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This thread made me decide to look at mine, am I glad did! Lock washer was already pretty much worn out after about 4k miles due to the extra float my sprocket now has on the spline. If I had let it go another 1k, it probably would would have come completely loose like it had before. Seriously considering coming up with something along the lines of what Tonered suggested. I can see the problem only getting worse the longer it goes as is.

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Last edited by Bryanc123; Jun 5th, 2017 at 7:59 am.
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post #6 of 41 (permalink) Old Jun 5th, 2017, 8:27 am
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Can't stress enough the need to lube the spline/sprocket. Use Anti-seize as it'll last longer vs grease. Review every 5-6k miles. Re-apply grease at that point.

Given rust on shaft, I doubt it had grease or lube at any time in recent past. S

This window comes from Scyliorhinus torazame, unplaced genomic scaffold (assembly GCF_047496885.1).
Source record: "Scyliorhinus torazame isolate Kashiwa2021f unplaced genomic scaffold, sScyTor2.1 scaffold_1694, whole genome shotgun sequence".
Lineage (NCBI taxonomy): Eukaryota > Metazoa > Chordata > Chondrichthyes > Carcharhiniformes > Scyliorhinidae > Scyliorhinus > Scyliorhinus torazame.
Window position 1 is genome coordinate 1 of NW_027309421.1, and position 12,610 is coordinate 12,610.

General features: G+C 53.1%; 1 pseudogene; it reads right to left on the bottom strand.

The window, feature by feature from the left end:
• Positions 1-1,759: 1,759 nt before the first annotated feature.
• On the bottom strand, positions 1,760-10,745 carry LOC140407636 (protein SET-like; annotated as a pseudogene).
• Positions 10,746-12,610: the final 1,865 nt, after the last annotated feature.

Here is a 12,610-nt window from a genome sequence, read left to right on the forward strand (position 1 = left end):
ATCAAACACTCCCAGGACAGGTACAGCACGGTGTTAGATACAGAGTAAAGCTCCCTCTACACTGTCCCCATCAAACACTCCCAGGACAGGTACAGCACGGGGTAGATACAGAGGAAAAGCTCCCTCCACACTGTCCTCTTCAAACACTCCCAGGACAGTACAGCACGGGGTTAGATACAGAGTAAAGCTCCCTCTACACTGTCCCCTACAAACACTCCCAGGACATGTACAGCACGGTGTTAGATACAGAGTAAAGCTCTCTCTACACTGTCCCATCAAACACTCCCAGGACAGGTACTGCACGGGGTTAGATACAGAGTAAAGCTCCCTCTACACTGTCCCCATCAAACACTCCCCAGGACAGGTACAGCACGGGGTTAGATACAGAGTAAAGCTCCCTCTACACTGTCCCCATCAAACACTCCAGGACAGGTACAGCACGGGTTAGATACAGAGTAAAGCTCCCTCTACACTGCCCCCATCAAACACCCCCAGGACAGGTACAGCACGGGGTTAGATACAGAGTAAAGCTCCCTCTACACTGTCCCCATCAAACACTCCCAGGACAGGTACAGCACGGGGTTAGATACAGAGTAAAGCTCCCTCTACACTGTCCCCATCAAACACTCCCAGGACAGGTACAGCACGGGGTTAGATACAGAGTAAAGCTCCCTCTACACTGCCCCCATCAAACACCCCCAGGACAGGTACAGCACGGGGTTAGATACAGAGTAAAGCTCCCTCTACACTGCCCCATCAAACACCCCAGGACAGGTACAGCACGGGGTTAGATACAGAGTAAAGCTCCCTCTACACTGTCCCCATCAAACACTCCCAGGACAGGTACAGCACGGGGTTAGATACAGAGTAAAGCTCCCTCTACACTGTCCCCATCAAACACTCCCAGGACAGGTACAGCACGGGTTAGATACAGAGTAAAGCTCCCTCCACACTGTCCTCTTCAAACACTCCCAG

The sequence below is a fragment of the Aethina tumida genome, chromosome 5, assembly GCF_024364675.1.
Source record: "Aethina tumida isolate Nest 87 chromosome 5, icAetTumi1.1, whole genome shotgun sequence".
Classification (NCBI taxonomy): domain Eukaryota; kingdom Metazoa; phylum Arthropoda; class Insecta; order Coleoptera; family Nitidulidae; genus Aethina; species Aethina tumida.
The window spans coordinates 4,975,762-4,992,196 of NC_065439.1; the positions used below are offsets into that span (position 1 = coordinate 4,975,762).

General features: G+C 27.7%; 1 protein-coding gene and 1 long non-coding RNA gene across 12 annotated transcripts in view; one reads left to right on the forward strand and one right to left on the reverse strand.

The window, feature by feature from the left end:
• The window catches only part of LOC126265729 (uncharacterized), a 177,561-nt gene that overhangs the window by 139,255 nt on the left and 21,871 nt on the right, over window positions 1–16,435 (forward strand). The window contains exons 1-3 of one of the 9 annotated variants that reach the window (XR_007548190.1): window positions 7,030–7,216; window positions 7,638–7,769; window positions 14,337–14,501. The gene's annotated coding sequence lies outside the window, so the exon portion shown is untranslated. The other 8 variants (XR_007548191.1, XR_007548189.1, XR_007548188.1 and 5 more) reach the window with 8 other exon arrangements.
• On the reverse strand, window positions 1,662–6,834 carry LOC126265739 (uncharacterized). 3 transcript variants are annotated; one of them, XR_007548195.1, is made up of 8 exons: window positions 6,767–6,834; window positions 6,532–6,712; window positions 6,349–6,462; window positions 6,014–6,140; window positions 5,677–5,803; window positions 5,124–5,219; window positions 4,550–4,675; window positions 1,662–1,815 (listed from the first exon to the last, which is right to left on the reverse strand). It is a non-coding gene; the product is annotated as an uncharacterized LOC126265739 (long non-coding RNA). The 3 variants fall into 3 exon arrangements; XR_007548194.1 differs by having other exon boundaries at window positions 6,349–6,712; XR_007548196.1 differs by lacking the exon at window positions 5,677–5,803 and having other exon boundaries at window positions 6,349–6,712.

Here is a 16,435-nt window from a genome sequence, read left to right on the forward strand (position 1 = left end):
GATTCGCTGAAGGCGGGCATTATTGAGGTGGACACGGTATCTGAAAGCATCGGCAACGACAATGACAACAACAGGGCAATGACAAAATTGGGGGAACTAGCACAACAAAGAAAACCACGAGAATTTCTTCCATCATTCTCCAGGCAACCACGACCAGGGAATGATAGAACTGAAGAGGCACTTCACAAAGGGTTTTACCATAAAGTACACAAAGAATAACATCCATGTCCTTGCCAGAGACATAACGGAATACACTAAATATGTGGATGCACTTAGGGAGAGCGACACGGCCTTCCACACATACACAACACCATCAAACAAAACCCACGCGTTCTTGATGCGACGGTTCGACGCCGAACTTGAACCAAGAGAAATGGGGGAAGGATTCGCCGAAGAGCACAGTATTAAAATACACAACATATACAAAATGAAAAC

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post #7 of 41 (permalink) Old Jun 5th, 2017, 9:35 am
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Wear between the countershaft splines and sprocket splines is very rare on the STs. BMWs (and Urals) have that problem though. What we are seeing here is wear of the shaft due to the locking plate which is opening up the securing groove.

As noted by Brad (bikeboy) in the past, this is the wrong application for what you are suggesting. If you feel that you must apply something on the splines, this is the right product:
https://www.amazon.com/Honda-08798-9.../dp/B0083BWUYW

Have a good one.

tony b
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2013 Ural GearUp (sold)
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post #8 of 41 (permalink) Old Jun 5th, 2017, 9:57 am
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You misinterpret my comment re lubrication and the intended purpose. It allows unimpeded float of the sprocket on the counter shaft splines. Restriction of the sprocket with the lock ring in wrong position will lead to such excessive and premature wear. Race cars (stock car types) using the Ford 9 inch clean and lube the splines to avoid lapping and excessive wear on the drive plates. Common to do to avoid the wear issue.